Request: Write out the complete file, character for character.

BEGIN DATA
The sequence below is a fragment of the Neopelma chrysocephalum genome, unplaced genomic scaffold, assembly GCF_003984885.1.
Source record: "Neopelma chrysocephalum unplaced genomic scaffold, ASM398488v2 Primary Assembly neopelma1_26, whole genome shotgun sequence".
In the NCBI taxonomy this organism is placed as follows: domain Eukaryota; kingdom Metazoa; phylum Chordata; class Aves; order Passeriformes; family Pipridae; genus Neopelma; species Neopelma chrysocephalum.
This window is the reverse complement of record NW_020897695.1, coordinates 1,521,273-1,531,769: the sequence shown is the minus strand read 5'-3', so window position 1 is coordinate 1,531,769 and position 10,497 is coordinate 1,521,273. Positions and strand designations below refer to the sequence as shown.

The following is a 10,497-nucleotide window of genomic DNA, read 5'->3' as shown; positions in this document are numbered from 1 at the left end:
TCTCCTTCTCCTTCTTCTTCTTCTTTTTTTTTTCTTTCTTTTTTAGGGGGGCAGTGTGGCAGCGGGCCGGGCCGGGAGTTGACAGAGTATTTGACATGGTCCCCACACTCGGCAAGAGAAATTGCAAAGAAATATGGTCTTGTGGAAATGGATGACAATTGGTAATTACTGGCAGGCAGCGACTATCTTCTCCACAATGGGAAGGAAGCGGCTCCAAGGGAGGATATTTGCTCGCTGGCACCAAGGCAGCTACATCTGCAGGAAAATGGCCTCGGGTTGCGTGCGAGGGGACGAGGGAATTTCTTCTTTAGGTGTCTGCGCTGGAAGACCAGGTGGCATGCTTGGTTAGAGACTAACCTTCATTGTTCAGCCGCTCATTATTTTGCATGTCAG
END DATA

The sequence below is a fragment of the Neopelma chrysocephalum genome, unplaced genomic scaffold, assembly GCF_003984885.1.
Source record: "Neopelma chrysocephalum unplaced genomic scaffold, ASM398488v2 Primary Assembly neopelma1_26, whole genome shotgun sequence".
In the NCBI taxonomy this organism is placed as follows: domain Eukaryota; kingdom Metazoa; phylum Chordata; class Aves; order Passeriformes; family Pipridae; genus Neopelma; species Neopelma chrysocephalum.
This window is the reverse complement of record NW_020897695.1, coordinates 1,521,273-1,531,769: the sequence shown is the minus strand read 5'-3', so window position 1 is coordinate 1,531,769 and position 10,497 is coordinate 1,521,273. Positions and strand designations below refer to the sequence as shown.

The following is a 10,497-nucleotide window of genomic DNA, read 5'->3' as shown; positions in this document are numbered from 1 at the left end:
TCTCCTTCTCCTTCTTCTTCTTCTTTTTTTTTTCTTTCTTTTTTAGGGGGGCAGTGTGGCAGCGGGCCGGGCCGGGAGTTGACAGAGTATTTGACATGGTCCCCACACTCGGCAAGAGAAATTGCAAAGAAATATGGTCTTGTGGAAATGGATGACAATTGGTAATTACTGGCAGGCAGCGACTATCTTCTCCACAATGGGAAGGAAGCGGCTCCAAGGGAGGATATTTGCTCGCTGGCACCAAGGCAGCTACATCTGCAGGAAAATGGCCTCGGGTTGCGTGCGAGGGGACGAGGGAATTTCTTCTTTAGGTGTCTGCGCTGGAAGACCAGGTGGCATGCTTGGTTAGAGACTAACCTTCATTGTTCAGCCGCTCATTATTTTGCATGTCAG